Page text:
I made the jump.
After hanging around evangelicals, tolerating Southern Baptists, and trying my hand at Presbyterianism, I now attend a Methodist church.
My new church is a good deal more liberal than my past churches.
I don’t really know how this happened.
After graduating from college, I left the church my parents had attended for over a decade for the local “touchy-feely” church down the road.
I thought I’d found heaven. Good music? White people who didn’t fear syncopation? Verbal acknowledgment of LGBTQIA people? What kind of liberal fantasyland had I stumbled onto?
Both this church and the Seattle church I called home were covertly Presbyterian. Nothing in their names indicated this identification. Nothing in their bulletins hinted at denominational ties. They’d mutter the acronym PCCCA during announcements, slipping it between the women’s retreat and the promised children’s Christmas pageant. I didn’t find out until I attended a conference sponsored by my Seattle church and found myself surrounded by Presbyterians. “Does Pastor John know?” I wondered feverishly.
It didn’t bother me too much. I’d still found my people: intelligent liberals who used words like “intersectionality” and loved to discuss art.
Or so I thought.
I found out much too late that verbal acknowledgement of queer people stretched most Presbyterians to the limits of their comfort zone. I learned the hard way that they prefer to discuss art and theology in the theoretical, sneering at those who try to pull debates into the emotional realm. I received more than my fair share of snide comments after the election.
I found out two years after moving to liberal, godless Seattle that I’d chosen the most conservative denomination in the entire city.
I left my last Bible study feeling like a failure.
We agreed our group was a place for honesty. We agreed there was room for doubt. We agreed that different perspectives enhanced our understanding.
Then, in discussions, we threw out all those rules.
The only things held sacred were roast vegetables and a historical outlook. Any interpretation from the left-brained set was The Interpretation and everything else was conjecture. Disputes were suppressed accordingly: “No.” “I don’t think so.” “The Bible is very clear…”
The left-brained set aligned themselves with God. They alone would protect his Word from those who would challenge and destroy it, amen, amen, amen.
They crouched behind a “biblical” barricade, calling, “You can join us once you’ve decided you’re on God’s side.”
Weeks passed where I kept contesting every bit of perspective they shared. I heard insanely unbiblical statements validated and defended. Tim once shouted down my objections to using “Turn the other cheek” to justify occupational abuse. Any dispute of mine that wasn’t shut down was met with horror: “How can you HATE the BIBLE?”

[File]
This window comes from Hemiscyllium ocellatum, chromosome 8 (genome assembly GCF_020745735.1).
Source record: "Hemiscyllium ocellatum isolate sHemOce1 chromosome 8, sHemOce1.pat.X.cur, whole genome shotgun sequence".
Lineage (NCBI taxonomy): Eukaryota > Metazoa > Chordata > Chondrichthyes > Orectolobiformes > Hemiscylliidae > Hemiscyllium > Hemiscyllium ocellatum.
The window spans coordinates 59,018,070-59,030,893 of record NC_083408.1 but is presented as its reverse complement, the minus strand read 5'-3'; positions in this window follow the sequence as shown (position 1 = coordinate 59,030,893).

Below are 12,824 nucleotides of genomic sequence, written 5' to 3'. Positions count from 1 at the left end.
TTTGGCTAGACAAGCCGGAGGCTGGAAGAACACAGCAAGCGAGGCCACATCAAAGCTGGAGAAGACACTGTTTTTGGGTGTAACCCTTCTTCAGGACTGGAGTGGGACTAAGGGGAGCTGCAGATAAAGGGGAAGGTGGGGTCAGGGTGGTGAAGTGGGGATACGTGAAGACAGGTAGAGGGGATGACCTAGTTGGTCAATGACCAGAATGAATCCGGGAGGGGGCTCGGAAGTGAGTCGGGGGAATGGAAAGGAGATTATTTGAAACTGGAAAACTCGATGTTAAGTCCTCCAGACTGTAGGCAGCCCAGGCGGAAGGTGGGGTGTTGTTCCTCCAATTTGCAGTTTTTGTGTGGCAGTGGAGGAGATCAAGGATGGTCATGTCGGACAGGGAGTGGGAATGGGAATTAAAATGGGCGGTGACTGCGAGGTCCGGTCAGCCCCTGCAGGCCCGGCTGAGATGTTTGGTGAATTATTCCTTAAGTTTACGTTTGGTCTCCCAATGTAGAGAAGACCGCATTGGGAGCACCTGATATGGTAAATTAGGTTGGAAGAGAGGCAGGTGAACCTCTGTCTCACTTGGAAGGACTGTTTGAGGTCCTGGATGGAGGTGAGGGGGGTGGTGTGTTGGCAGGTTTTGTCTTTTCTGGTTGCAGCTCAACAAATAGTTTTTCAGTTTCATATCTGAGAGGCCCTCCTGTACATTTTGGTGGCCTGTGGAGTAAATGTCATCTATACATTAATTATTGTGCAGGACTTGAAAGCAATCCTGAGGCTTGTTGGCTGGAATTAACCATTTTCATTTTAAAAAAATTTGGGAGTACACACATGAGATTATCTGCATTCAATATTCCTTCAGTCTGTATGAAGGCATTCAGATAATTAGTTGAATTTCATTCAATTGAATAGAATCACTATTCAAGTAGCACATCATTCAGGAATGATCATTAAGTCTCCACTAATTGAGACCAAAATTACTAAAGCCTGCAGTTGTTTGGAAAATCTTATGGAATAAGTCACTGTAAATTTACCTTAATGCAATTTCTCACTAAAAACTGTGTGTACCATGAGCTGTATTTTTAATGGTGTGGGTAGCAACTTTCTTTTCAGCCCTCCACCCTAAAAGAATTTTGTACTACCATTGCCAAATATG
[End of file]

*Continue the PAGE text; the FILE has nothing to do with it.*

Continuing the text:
I don’t. I never have. Rather, I hated how our group reserved reading comprehension for a special subset of Bible scholars. I hated being treated as though loving Jesus and knowing his Word weren’t enough to admit me. I hated being held off from participating, as if my age and personality disqualified me from deep discussion.
My exit was treated as a tragic inevitability. “I guess you just can’t handle hardcore Bible discussions,” the group concluded.
After I left, doubt settled in.
I thought that by finding a church body I liked, my Church Anxiety would go away.
Turns out even in a Methodist church, I’m an anxious mess.
During a 9:00 AM Sunday school class on homosexuality, I sat, jittery, in my seat, unable to believe there were other Christians who cared about the queer community as much as I do. I’m used to being the only Christian in the room who hates language like “those homosexuals” or “the gay agenda,” the only one calling for compassion, bringing up gay history, or pointing out where the church has failed.
My anxiety whispered to me as elderly Christians cried over the unfair treatment of LGBTQIA people: “How is it you still don’t feel at home? Isn’t that a sign?”
I hate that about emotions: sometimes they’re a sign, sometimes they’re not.
The Christians I’ve known have had very conflicting views on the subject of emotions.
Feelings are misleading…but if that unhealthy young couple feels God is calling them to marriage, they should go for it!
Feelings are irrational…but if you feel like you should hop on a plane to China to spread the gospel, it MUST be God’s voice.
I don’t understand the disconnect: if other Christians, however immature or irrational, feel something, that feeling must have spiritual roots. If I feel something, however strongly, that feeling must be leading me astray.
In other cases, I’ve watched friends express genuine emotion only to suffocate it with promises: “I’ll just do more. I’ll just commit harder. I’ll just have a good attitude.”
These same friends tell me in my worst moments of doubt, “If you’re feeling uncertain, it’s probably a sign.”
I’ve experienced this particular tension before: Christians promote joy as the most important emotion while distrusting other positive emotions: “Careful – don’t trust your feelings. You’re supposed to feel holy, not happy.”
I guess I’m most afraid of “being deceived.” I’m afraid of looking like a dope, fleeced by a false, feel-good gospel.
I’m so tired of being paranoid.
A staff member at my last church accused me of being angry at God, which isn’t true. I ‘m just tired of Christians rigidly committing themselves to certain Bible passages; too often I witness this rigidity affecting my walk and hurting people I love.